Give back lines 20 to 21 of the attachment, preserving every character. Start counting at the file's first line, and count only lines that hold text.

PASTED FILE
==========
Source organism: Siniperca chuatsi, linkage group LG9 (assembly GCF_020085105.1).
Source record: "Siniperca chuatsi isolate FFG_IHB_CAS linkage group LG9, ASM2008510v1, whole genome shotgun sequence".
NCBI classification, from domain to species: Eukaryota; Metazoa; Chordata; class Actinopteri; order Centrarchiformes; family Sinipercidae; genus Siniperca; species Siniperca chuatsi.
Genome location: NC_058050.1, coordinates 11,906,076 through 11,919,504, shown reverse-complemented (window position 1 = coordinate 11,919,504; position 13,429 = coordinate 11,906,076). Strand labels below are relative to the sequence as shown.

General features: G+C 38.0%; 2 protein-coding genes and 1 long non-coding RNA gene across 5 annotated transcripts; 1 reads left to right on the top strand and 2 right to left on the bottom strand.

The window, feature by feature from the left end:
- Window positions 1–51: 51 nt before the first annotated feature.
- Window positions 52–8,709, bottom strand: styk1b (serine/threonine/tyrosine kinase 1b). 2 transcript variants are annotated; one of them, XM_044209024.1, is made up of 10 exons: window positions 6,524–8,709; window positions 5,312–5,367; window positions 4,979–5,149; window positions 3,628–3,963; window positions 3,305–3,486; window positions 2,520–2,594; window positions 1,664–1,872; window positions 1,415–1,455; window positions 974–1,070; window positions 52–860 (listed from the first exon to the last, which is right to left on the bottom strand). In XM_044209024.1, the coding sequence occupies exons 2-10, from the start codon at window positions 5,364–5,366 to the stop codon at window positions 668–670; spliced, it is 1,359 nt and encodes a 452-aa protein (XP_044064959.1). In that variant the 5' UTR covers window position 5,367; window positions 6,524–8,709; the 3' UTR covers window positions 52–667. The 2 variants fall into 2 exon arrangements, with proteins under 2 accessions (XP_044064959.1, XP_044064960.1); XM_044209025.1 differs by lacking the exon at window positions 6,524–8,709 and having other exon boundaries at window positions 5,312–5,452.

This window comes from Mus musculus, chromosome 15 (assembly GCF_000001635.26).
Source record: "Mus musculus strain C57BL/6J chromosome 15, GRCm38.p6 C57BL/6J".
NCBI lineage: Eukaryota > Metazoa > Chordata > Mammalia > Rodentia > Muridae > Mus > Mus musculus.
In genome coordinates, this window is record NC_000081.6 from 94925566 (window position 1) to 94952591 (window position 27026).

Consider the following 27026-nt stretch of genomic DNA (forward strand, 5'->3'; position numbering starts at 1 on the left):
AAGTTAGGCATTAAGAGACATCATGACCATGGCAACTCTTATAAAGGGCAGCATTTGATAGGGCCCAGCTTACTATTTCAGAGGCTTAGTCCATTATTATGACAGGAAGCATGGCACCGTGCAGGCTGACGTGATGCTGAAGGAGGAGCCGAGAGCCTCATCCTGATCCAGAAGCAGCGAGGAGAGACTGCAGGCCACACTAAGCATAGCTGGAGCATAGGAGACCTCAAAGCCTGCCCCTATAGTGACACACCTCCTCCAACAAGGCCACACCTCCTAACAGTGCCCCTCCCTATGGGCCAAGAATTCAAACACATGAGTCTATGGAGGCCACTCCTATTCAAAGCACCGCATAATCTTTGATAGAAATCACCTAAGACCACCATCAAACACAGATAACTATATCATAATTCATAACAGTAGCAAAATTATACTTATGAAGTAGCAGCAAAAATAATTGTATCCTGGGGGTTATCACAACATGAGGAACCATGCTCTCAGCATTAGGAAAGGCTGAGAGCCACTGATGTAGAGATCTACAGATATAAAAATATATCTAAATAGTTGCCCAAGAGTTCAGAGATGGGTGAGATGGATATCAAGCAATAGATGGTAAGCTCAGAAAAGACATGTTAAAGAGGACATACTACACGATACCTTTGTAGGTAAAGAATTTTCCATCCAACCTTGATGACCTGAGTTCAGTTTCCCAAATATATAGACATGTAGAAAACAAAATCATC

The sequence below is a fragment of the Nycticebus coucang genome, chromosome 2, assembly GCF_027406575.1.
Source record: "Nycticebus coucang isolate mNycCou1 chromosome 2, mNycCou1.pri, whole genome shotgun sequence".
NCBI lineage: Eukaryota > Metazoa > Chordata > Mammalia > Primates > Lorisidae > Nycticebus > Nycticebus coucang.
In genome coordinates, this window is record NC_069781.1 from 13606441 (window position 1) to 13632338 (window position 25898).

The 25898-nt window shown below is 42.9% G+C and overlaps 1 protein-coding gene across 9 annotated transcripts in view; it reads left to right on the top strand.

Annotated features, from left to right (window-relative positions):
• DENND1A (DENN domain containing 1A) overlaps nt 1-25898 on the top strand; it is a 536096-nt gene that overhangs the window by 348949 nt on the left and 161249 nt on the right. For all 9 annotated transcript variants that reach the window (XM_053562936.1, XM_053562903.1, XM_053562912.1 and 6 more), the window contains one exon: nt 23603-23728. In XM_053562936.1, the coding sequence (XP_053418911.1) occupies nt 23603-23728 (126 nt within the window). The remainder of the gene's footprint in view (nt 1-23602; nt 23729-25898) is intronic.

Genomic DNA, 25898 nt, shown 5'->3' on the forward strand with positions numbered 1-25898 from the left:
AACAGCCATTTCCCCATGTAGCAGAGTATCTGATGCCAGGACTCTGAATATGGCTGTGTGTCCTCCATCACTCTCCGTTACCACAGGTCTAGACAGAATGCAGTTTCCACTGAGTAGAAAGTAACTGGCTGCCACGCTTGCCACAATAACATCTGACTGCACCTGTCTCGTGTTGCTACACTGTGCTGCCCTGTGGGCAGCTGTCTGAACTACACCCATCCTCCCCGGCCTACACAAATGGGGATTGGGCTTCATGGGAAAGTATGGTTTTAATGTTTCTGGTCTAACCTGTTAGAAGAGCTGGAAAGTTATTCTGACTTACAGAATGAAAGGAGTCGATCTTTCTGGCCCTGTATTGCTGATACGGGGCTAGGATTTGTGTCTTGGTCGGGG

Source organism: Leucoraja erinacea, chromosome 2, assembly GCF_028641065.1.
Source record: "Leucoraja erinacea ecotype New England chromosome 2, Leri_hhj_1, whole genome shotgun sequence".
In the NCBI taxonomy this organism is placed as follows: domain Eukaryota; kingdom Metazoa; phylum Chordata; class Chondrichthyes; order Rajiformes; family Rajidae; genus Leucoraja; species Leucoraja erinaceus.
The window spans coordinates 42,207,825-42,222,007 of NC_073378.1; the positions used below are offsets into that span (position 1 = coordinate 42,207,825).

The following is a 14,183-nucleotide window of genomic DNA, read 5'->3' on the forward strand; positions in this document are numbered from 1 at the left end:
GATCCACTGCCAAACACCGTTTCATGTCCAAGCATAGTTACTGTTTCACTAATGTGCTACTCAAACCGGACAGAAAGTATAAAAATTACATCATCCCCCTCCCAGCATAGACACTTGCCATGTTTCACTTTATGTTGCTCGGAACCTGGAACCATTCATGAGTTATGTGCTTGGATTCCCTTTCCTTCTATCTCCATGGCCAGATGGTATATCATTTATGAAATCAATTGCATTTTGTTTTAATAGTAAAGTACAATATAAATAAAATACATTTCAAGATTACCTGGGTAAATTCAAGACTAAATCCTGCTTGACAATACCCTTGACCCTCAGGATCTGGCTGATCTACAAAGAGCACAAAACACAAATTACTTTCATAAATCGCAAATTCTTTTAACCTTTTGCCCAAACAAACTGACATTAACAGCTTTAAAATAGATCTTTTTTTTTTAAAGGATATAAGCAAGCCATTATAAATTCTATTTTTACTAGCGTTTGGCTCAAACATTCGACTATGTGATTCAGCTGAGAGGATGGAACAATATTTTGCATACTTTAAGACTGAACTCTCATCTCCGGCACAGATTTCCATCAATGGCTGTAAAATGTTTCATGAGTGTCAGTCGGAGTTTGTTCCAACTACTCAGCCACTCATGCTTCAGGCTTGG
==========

Annotated features, from left to right (window-relative positions):
• DENND1A (DENN domain containing 1A) overlaps nt 1-25898 on the top strand; it is a 536096-nt gene that overhangs the window by 348949 nt on the left and 161249 nt on the right. For all 9 annotated transcript variants that reach the window (XM_053562936.1, XM_053562903.1, XM_053562912.1 and 6 more), the window contains one exon: nt 23603-23728. In XM_053562936.1, the coding sequence (XP_053418911.1) occupies nt 23603-23728 (126 nt within the window). The remainder of the gene's footprint in view (nt 1-23602; nt 23729-25898) is intronic.